Aspen World Cup course is ready for practice runs
November 15, 2011
ASPEN – The Aspen Mountain World Cup course not only holds enough snow already to virtually assure racing will go off as planned on Thanksgiving weekend, it has enough to accommodate the U.S. women’s team for two days of training later this week.
“It looks awesome. We’ve got plenty of snow. We’re so far ahead of the game right now, as far as snow goes,” said the Aspen Skiing Co.’s Pat Callahan, chief of course, who was on the slopes surveying the progress early Monday.
Local slopes received perhaps 3 inches from a weekend storm that was expected to pack a bigger wallop, according to forecasters. But the race course on the Lift 1A side of Aspen Mountain is, by design, a man-made affair. Snow guns already have been moved to other places on the mountain to prepare for opening day to the general public on Nov. 24, said chief of race Jim Hancock.
“As far as the actual course, we have enough snow to go right now,” he said.
The mountain will host a women’s giant slalom on Nov. 26 and a slalom on Nov. 27, but the U.S. team has been invited to practice on Friday and Saturday, Nov. 18-19. No racers are allowed on the course for five days before the race, Hancock said.
“It’s a favor to them – trying to get them just a little home-field advantage,” Hancock said.
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The practice runs are a go, barring some “totally unforeseen circumstance,” he said. Spectators are welcome on the sidelines, Hancock added.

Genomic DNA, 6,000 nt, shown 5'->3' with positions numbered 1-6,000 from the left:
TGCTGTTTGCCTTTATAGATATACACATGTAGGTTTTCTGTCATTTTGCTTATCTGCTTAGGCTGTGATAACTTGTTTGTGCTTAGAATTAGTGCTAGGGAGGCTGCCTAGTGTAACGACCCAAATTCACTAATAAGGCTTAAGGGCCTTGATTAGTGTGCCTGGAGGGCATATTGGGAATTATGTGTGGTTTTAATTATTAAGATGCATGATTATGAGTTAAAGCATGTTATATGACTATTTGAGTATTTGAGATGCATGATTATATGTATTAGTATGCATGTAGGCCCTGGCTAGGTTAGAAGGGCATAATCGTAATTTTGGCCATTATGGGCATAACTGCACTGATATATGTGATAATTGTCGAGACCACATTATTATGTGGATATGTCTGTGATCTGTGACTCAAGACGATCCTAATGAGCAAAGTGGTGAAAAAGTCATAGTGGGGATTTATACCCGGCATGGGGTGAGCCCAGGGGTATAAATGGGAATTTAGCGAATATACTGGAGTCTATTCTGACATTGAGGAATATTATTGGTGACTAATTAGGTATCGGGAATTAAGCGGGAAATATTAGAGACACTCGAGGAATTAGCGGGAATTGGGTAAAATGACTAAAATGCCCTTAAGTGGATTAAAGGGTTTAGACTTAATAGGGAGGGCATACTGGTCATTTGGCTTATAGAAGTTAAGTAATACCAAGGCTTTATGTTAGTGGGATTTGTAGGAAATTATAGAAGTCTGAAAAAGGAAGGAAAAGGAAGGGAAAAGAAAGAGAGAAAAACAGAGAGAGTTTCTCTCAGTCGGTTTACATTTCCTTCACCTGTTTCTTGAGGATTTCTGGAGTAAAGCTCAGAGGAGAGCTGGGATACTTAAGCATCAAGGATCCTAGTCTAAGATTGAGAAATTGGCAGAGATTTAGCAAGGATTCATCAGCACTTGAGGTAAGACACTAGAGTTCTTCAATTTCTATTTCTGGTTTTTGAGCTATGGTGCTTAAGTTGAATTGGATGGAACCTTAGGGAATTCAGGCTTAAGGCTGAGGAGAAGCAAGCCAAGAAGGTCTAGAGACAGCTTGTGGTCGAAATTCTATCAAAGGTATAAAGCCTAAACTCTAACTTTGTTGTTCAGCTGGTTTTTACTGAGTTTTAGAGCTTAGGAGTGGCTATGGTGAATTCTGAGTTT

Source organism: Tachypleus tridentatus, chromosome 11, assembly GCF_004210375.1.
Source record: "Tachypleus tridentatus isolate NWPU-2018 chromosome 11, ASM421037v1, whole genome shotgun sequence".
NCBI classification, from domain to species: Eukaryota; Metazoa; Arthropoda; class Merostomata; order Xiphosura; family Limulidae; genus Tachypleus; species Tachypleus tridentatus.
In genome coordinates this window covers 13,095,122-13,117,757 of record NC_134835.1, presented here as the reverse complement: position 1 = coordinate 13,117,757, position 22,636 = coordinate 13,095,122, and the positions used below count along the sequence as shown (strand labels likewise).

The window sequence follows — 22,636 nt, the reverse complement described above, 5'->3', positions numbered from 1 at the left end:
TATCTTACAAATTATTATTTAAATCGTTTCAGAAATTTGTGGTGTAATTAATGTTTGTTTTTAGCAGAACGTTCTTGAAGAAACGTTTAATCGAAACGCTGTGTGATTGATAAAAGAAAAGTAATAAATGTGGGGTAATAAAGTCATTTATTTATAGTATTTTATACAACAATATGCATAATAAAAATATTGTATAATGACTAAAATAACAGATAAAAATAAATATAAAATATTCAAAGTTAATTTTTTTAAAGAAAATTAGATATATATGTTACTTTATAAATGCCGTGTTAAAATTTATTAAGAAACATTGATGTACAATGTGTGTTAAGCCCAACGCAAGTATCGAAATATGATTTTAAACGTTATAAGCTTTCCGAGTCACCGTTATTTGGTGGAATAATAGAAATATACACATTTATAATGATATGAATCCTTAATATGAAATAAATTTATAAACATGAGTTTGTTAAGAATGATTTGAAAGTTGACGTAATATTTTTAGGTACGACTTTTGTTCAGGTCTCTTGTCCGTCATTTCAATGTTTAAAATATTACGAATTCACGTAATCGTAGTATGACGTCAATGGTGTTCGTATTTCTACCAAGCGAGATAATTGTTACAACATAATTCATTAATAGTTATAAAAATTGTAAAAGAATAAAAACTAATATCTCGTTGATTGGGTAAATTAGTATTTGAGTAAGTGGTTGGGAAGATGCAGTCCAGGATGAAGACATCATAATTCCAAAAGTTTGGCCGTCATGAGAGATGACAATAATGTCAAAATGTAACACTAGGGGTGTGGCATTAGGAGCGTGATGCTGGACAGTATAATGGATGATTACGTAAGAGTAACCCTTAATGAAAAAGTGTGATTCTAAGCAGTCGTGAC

In addition, Friday is the “snow control date” for the races. Hancock said he plans to inspect the course with a U.S. Ski and Snowboard Association official and, in all likelihood, give it the green light.
“There’s no doubt about it like there sometimes is,” he said.
Immediately after World Cup events, the mountain will play host to NorAm giant slalom races, with men’s competitions on Nov. 28-29 and women’s events on Nov. 30 and Dec. 1. NorAm racing generally features skiers bidding for spots on the World Cup circuit, but Hancock expects men’s World Cup racers to compete on the Aspen Mountain course if they’re not training for the Dec. 2 downhill event at Beaver Creek.
“If they specialize in the giant slalom or slalom, and they’re not in training for the downhill, they’ll be here,” he predicted.
Men’s super G and giant slalom are scheduled Dec. 3-4 at Beaver Creek.
While opening day at Aspen Mountain is Thanksgiving Day, the opening at Snowmass has been moved up to Nov. 19. Dec. 10 remains the opening day for Buttermilk and Aspen Highlands.